Chase loses again after trying sneaky maneuver


Neither Chase nor anyone else actually has a claim or a case against the homeowner if the premise is that either Chase or some other named “trustee” owns the loan through the magical process of “securitization”. The fact that securities were issued is not a license to lie. Using a label doesn’t mean anyone is telling the truth.

Even Chase couldn’t stomach defending a nonexistent securitization process; so it lied about something else. In this case it lied about ever receiving the note which would, in turn, have been evidence of transfer of title to the underlying debt/obligation.

Hearsay is hearsay. It is not admissible as evidence of anything. The affiant in submitting the affidavit stated only that he reviewed records and came to the conclusion that the note had been delivered, raising the presumption that the loan obligation had been purchased.

Courts are not interested in a witness’s conclusions. they are interested in the facts. And the facts are that the affiant did not attach the records about which he was testifying — in order for the court to come to its own conclusion.

The reason for all of this is that Chase never did get delivery of the note, never purchased the underlying obligation for value, and therefore did not own or control the transction that is labelled as a loan. It lied about everything, concealing the fact that a Lehman trust claimed ownership (which was also a lie).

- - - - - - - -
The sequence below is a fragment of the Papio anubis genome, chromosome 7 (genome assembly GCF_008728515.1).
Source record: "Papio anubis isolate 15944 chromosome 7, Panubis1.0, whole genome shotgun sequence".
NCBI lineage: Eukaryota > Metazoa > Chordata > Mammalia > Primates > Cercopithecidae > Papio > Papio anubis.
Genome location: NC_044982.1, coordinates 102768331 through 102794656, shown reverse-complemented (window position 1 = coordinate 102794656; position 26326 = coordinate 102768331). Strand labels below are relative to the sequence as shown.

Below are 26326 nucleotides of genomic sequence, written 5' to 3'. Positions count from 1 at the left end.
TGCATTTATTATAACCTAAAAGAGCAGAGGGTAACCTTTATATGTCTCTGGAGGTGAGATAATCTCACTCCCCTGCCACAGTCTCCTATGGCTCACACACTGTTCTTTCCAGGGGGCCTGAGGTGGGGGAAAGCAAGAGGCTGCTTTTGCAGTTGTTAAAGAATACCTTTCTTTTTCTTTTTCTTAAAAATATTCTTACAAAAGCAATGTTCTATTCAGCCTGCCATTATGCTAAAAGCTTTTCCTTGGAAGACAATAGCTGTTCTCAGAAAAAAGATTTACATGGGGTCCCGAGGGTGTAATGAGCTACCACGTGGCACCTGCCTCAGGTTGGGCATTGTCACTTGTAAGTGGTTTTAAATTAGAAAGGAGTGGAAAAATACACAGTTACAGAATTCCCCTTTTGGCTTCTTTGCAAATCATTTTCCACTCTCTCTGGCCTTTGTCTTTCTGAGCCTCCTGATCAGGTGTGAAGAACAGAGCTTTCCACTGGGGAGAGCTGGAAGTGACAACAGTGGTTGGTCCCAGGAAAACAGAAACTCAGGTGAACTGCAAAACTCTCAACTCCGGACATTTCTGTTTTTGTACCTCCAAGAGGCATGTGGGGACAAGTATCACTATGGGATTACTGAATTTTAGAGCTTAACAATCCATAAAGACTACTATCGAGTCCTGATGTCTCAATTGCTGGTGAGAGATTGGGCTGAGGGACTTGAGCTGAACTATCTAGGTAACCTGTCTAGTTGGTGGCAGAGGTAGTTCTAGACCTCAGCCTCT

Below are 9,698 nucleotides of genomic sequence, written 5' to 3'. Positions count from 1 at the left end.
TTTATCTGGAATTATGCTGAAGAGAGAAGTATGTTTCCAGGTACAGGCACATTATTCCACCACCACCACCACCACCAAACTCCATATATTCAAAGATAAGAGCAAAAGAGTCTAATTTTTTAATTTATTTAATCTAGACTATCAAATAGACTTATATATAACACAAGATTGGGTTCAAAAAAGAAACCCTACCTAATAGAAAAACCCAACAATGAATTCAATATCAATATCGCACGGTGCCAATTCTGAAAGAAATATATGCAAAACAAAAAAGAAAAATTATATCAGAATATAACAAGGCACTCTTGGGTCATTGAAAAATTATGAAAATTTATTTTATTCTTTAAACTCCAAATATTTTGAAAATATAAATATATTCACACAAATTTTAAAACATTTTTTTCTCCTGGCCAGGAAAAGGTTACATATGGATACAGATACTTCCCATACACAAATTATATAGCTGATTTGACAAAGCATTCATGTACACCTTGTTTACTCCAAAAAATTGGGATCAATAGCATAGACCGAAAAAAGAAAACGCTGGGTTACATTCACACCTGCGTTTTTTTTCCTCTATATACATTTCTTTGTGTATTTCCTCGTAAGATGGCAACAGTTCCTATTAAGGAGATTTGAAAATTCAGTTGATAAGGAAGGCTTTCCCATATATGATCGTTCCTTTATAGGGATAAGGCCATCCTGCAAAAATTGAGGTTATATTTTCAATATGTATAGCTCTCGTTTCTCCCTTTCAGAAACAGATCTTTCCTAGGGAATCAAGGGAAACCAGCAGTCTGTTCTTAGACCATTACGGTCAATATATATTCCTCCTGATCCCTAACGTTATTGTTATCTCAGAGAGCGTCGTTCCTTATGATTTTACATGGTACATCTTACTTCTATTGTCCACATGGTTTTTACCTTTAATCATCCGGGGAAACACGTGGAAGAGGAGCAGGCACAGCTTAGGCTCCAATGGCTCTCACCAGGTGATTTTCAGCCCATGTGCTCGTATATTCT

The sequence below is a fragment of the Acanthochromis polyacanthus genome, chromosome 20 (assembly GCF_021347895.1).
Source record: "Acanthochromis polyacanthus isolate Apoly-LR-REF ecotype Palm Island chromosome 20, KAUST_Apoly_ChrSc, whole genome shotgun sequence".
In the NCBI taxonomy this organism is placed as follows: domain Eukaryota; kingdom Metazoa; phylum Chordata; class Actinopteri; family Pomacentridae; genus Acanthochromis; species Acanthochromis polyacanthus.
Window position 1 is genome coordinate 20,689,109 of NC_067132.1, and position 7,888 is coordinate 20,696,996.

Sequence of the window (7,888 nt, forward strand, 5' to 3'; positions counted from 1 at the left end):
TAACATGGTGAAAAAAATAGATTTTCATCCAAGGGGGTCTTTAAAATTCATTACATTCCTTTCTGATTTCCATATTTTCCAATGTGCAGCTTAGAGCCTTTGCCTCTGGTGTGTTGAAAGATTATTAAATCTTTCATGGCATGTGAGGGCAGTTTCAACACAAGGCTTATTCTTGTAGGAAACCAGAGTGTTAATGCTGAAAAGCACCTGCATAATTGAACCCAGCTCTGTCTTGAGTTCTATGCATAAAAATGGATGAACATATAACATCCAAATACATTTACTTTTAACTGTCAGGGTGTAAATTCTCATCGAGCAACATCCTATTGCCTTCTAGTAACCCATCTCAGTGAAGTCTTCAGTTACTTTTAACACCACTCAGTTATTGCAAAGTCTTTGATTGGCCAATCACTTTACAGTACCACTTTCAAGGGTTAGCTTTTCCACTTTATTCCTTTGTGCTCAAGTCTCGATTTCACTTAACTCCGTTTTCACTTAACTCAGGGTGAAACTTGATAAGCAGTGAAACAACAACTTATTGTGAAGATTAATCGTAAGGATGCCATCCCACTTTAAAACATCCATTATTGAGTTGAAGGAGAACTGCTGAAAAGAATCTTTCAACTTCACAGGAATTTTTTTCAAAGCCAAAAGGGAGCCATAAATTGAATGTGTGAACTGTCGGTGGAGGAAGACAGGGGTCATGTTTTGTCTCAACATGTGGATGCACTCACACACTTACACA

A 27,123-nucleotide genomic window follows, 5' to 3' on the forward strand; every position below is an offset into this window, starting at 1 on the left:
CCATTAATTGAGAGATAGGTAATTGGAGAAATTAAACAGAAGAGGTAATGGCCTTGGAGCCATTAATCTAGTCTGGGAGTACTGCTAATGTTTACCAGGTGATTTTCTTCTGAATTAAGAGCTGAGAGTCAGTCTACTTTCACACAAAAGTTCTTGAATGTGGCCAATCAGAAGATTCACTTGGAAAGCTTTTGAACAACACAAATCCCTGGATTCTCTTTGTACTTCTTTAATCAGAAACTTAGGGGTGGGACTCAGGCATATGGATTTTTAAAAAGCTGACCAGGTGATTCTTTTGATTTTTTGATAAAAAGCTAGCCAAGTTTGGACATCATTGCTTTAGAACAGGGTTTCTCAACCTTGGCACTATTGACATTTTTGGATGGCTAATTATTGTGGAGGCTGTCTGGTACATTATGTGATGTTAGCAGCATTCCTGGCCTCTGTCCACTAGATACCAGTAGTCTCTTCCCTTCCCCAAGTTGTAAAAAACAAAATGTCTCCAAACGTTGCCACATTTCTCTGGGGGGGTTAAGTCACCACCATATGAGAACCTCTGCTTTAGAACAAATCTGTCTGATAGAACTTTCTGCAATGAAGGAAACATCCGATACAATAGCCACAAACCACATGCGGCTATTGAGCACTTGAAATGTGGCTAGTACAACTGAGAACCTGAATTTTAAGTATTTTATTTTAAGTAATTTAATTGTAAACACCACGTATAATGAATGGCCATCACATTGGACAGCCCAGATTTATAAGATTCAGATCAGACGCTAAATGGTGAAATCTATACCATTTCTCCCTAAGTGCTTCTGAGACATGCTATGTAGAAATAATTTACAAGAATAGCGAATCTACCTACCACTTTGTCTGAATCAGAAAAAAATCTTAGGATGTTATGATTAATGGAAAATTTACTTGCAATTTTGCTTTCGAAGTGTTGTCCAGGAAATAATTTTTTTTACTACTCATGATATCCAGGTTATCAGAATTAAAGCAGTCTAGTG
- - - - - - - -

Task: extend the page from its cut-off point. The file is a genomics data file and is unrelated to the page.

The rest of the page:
See JPMorgan Chase Bank v. Tumelty, 2020 N.Y. Slip Op. 6766 (N.Y. App. Div. 2020)

From Follow up by Bill Paatalo:

Nice mini-victory here. I’ve been assisting in this case. This goes to the heart of what we’ve been discussing and posting regarding the WaMu notes. Chase cannot overcome the obvious deficiencies. I mentioned this case on the Show and the fact that Chase admitted after judgment the loan was in a Lehman Trust.
The plaintiff asserts that it was in physical possession of the note at the time it
commenced this action. The note was not attached to the complaint. In support of its motion, the plaintiff relied upon the affidavit of Evan L. Grageda, an employee of the plaintiff. Grageda averred that, based on his review of the plaintiff’s records, the plaintiff took possession of the note on or about July 20, 2009, and that the plaintiff was in possession of the note when the action was commenced on September 13, 2012. There were no business records attached to the affidavit which demonstrate that the plaintiff took possession of the note on that date.